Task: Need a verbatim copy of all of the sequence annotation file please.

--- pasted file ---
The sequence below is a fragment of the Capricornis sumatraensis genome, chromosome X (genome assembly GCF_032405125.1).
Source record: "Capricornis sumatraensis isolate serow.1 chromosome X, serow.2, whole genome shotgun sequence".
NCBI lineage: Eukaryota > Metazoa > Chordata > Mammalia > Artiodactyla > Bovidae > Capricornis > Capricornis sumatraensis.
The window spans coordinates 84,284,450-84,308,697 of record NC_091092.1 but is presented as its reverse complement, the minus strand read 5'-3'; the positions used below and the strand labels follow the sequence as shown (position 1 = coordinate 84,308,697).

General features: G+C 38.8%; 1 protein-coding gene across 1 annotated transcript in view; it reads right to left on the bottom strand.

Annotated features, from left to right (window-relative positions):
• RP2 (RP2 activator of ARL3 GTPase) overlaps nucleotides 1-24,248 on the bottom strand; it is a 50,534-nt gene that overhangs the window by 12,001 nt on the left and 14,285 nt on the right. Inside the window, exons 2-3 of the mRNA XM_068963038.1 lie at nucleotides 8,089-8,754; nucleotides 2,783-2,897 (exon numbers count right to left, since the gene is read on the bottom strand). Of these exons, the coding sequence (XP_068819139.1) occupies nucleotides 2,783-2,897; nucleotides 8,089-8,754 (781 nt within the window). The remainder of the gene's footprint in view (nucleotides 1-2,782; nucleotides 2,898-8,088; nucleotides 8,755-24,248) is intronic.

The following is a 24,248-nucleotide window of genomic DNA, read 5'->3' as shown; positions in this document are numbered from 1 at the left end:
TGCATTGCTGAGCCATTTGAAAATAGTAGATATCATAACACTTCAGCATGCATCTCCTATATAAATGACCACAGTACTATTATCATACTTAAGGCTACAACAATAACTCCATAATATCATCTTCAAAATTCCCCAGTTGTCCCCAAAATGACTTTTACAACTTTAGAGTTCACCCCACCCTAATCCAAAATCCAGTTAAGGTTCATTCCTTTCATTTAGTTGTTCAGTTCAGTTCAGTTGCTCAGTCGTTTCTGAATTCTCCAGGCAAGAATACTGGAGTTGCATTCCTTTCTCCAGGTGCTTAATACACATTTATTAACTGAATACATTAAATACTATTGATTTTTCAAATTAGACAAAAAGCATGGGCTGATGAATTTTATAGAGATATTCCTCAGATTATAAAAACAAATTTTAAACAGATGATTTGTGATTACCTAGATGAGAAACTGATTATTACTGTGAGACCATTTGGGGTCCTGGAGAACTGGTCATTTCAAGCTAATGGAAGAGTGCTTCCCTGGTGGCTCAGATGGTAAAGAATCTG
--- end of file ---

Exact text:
The sequence below is a fragment of the Capricornis sumatraensis genome, chromosome X (genome assembly GCF_032405125.1).
Source record: "Capricornis sumatraensis isolate serow.1 chromosome X, serow.2, whole genome shotgun sequence".
NCBI lineage: Eukaryota > Metazoa > Chordata > Mammalia > Artiodactyla > Bovidae > Capricornis > Capricornis sumatraensis.
The window spans coordinates 84,284,450-84,308,697 of record NC_091092.1 but is presented as its reverse complement, the minus strand read 5'-3'; the positions used below and the strand labels follow the sequence as shown (position 1 = coordinate 84,308,697).

General features: G+C 38.8%; 1 protein-coding gene across 1 annotated transcript in view; it reads right to left on the bottom strand.

Annotated features, from left to right (window-relative positions):
• RP2 (RP2 activator of ARL3 GTPase) overlaps nucleotides 1-24,248 on the bottom strand; it is a 50,534-nt gene that overhangs the window by 12,001 nt on the left and 14,285 nt on the right. Inside the window, exons 2-3 of the mRNA XM_068963038.1 lie at nucleotides 8,089-8,754; nucleotides 2,783-2,897 (exon numbers count right to left, since the gene is read on the bottom strand). Of these exons, the coding sequence (XP_068819139.1) occupies nucleotides 2,783-2,897; nucleotides 8,089-8,754 (781 nt within the window). The remainder of the gene's footprint in view (nucleotides 1-2,782; nucleotides 2,898-8,088; nucleotides 8,755-24,248) is intronic.

The following is a 24,248-nucleotide window of genomic DNA, read 5'->3' as shown; positions in this document are numbered from 1 at the left end:
TGCATTGCTGAGCCATTTGAAAATAGTAGATATCATAACACTTCAGCATGCATCTCCTATATAAATGACCACAGTACTATTATCATACTTAAGGCTACAACAATAACTCCATAATATCATCTTCAAAATTCCCCAGTTGTCCCCAAAATGACTTTTACAACTTTAGAGTTCACCCCACCCTAATCCAAAATCCAGTTAAGGTTCATTCCTTTCATTTAGTTGTTCAGTTCAGTTCAGTTGCTCAGTCGTTTCTGAATTCTCCAGGCAAGAATACTGGAGTTGCATTCCTTTCTCCAGGTGCTTAATACACATTTATTAACTGAATACATTAAATACTATTGATTTTTCAAATTAGACAAAAAGCATGGGCTGATGAATTTTATAGAGATATTCCTCAGATTATAAAAACAAATTTTAAACAGATGATTTGTGATTACCTAGATGAGAAACTGATTATTACTGTGAGACCATTTGGGGTCCTGGAGAACTGGTCATTTCAAGCTAATGGAAGAGTGCTTCCCTGGTGGCTCAGATGGTAAAGAATCTG